Astronomers recently observed an enormous, dying star take a rebirth as a black hole. Interestingly, the momentous event took place with a whimper instead of a bang.
According to NASA, scientists used the Hubble and Spitzer space telescopes as well as the Large Binocular Telescope (LBT) to study a vanquished star’s remnants -- only to see that it had disappeared out of sight. The researchers had expected the star, whose mass was 25 times more than the Sun, to explode in a very bright supernova. Instead, all they saw was a fizzle out, leading to a black hole.
""Massive fails" like this one in a nearby galaxy could explain why astronomers rarely see supernovae from the most massive stars,” researcher Christopher Kochanek said. "If a star can fall short of a supernova and still make a black hole, that would help to explain why we do not see supernovae from the most massive stars."
Kochanek also added that the common belief is that only after a star goes supernova does it form a black hole. However, as many as 30 percent of stars can quietly collapse into a black hole, without requiring a supernova.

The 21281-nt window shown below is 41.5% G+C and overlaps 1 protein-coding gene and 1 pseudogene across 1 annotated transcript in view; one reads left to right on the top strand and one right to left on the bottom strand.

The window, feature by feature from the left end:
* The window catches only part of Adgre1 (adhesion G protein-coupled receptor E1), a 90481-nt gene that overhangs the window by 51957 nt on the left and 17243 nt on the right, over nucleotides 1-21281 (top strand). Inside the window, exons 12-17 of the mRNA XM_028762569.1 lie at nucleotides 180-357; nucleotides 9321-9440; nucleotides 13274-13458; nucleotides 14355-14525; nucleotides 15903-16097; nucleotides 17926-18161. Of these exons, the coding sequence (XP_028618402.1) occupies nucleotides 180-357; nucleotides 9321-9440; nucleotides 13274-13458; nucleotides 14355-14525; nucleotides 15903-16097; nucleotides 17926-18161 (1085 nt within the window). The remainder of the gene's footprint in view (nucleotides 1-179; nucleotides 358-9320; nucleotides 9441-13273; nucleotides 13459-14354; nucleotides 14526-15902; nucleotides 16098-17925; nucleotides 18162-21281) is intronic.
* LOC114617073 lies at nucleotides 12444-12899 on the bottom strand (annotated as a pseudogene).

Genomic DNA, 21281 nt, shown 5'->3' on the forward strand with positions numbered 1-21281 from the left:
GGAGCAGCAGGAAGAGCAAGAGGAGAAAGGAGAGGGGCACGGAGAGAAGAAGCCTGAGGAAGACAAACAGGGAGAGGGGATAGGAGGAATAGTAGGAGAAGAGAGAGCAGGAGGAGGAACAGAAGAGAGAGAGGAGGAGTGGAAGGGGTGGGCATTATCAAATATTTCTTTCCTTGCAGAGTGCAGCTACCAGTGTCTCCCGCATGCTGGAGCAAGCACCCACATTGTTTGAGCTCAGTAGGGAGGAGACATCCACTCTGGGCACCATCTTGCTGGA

Incidentally, the recent event took place in a spiral galaxy called NGC 6946 located 22 million light-years away. The galaxy is also known as the Fireworks Galaxy due to the frequency of supernovae taking place there. A particular star called N6946-BH1 had caught the researchers’ attention in 2009. It was seen brightening weakly but appeared to have disappeared from existence by 2015.
The research team then used the power of the three telescopes to see if the star was still present -- and had simply dimmed. After detailed observation, it was seen that the star was no longer there. The study eventually concluded that the star must have turned into a black hole, after a careful process of elimination.